The New York Times seems to have a developed a remarkable new love for pastors. Two articles in one week have expressed compassionate concern for pastors’ health. Last week I commented on the article that encouraged pastors to take sufficient rests and vacations. Then, on Saturday’s Op-ed page a pastor, Jeffrey Macdonald, made the case that there is an even more fundamental problem at the root of increasing pastoral burnout and ill-health, “a problem that no amount of vacations can solve: congregational pressure to forsake one’s highest calling.”Although the article was rather excessively headlined, Congregations gone wild, Macdonald makes a convincing case that the 50-year trend towards consumer-driven religion has re-written pastoral job descriptions with a knock-on effect on pastoral health:
The pastoral vocation is to help people grow spiritually, resist their lowest impulses and adopt higher, more compassionate ways. But churchgoers increasingly want pastors to soothe and entertain them… As a result, pastors are constantly forced to choose, as they work through congregants’ daily wish lists in their e-mail and voice mail, between paths of personal integrity and those that portend greater job security. As religion becomes a consumer experience, the clergy become more unhappy and unhealthy.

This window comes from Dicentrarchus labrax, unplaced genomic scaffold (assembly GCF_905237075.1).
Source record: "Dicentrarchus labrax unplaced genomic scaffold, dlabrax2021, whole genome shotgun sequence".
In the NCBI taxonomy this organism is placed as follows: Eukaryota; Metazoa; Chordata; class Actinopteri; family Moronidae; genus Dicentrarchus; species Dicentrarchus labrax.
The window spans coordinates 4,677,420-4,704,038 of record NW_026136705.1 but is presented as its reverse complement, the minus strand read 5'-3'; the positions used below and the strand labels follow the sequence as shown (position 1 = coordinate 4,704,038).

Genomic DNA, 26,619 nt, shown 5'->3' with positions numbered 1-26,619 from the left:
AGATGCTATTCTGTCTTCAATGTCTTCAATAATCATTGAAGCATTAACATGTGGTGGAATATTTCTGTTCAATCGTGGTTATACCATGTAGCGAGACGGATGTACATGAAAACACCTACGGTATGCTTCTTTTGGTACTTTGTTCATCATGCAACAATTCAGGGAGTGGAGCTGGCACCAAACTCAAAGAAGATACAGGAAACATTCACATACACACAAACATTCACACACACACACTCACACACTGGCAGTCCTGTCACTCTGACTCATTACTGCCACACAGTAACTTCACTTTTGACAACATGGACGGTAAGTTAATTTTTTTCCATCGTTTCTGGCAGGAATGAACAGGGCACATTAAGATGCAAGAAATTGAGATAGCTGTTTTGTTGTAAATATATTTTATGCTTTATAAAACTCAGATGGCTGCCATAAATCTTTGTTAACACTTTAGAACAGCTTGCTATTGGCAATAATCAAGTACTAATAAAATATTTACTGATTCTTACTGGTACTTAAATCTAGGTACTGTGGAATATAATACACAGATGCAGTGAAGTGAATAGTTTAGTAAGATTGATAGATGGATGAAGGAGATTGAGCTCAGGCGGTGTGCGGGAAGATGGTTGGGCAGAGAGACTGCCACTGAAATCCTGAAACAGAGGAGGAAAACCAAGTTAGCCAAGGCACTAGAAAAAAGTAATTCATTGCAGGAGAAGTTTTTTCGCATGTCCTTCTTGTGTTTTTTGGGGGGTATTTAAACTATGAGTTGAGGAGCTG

Macdonald says that pastors who continue to faithfully preach the whole counsel of God are coming under huge pressure to compromise, and he’s speaking from personal experience:
In the early 2000s, the advisory committee of my small congregation in Massachusetts told me to keep my sermons to 10 minutes, tell funny stories and leave people feeling great about themselves. The unspoken message in such instructions is clear: give us the comforting, amusing fare we want or we’ll get our spiritual leadership from someone else.
Instead of pressurizing pastors to tone down their messages with a constant diet of amusing and comforting sermons, Macdonald urges churchgoers to ask their pastors to challenge them to higher and holier standards in their faith, worship, and daily lives.
When such an ethic takes root, as it has in generations past, then pastors will cease to feel like the spiritual equivalents of concierges. They’ll again know joy in ministering among people who share their sense of purpose. They might even be on fire again for their calling, rather than on a path to premature burnout.